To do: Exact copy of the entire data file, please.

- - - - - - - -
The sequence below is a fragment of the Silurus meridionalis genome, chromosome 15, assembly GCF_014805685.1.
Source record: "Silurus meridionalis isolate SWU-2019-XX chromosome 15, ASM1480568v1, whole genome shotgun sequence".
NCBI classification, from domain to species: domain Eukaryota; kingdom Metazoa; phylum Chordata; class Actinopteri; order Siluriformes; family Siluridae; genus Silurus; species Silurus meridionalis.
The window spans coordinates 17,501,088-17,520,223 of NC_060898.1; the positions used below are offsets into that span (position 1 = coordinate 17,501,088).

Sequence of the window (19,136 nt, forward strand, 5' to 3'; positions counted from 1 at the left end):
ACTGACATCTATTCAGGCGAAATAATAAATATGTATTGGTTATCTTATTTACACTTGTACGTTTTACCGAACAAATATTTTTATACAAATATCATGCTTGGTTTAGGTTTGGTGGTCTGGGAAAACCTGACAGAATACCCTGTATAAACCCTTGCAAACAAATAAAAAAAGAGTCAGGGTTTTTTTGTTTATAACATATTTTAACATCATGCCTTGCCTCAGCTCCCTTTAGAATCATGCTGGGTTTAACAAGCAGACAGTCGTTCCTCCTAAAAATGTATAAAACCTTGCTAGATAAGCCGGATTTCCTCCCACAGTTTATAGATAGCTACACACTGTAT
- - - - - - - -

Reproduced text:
The sequence below is a fragment of the Silurus meridionalis genome, chromosome 15, assembly GCF_014805685.1.
Source record: "Silurus meridionalis isolate SWU-2019-XX chromosome 15, ASM1480568v1, whole genome shotgun sequence".
NCBI classification, from domain to species: domain Eukaryota; kingdom Metazoa; phylum Chordata; class Actinopteri; order Siluriformes; family Siluridae; genus Silurus; species Silurus meridionalis.
The window spans coordinates 17,501,088-17,520,223 of NC_060898.1; the positions used below are offsets into that span (position 1 = coordinate 17,501,088).

Sequence of the window (19,136 nt, forward strand, 5' to 3'; positions counted from 1 at the left end):
ACTGACATCTATTCAGGCGAAATAATAAATATGTATTGGTTATCTTATTTACACTTGTACGTTTTACCGAACAAATATTTTTATACAAATATCATGCTTGGTTTAGGTTTGGTGGTCTGGGAAAACCTGACAGAATACCCTGTATAAACCCTTGCAAACAAATAAAAAAAGAGTCAGGGTTTTTTTGTTTATAACATATTTTAACATCATGCCTTGCCTCAGCTCCCTTTAGAATCATGCTGGGTTTAACAAGCAGACAGTCGTTCCTCCTAAAAATGTATAAAACCTTGCTAGATAAGCCGGATTTCCTCCCACAGTTTATAGATAGCTACACACTGTAT